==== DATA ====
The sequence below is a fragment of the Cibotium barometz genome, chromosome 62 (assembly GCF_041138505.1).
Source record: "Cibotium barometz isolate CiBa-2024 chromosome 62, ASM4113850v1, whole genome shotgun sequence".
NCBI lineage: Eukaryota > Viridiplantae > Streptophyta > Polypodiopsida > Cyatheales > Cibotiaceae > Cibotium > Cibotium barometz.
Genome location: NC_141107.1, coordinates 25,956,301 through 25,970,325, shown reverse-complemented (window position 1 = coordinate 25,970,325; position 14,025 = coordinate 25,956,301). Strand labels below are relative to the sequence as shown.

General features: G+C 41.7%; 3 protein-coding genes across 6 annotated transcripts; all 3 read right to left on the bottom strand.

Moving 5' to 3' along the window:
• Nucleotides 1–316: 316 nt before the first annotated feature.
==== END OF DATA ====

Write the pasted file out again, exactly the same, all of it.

The sequence below is a fragment of the Cibotium barometz genome, chromosome 62 (assembly GCF_041138505.1).
Source record: "Cibotium barometz isolate CiBa-2024 chromosome 62, ASM4113850v1, whole genome shotgun sequence".
NCBI lineage: Eukaryota > Viridiplantae > Streptophyta > Polypodiopsida > Cyatheales > Cibotiaceae > Cibotium > Cibotium barometz.
Genome location: NC_141107.1, coordinates 25,956,301 through 25,970,325, shown reverse-complemented (window position 1 = coordinate 25,970,325; position 14,025 = coordinate 25,956,301). Strand labels below are relative to the sequence as shown.

General features: G+C 41.7%; 3 protein-coding genes across 6 annotated transcripts; all 3 read right to left on the bottom strand.

Moving 5' to 3' along the window:
• Nucleotides 1–316: 316 nt before the first annotated feature.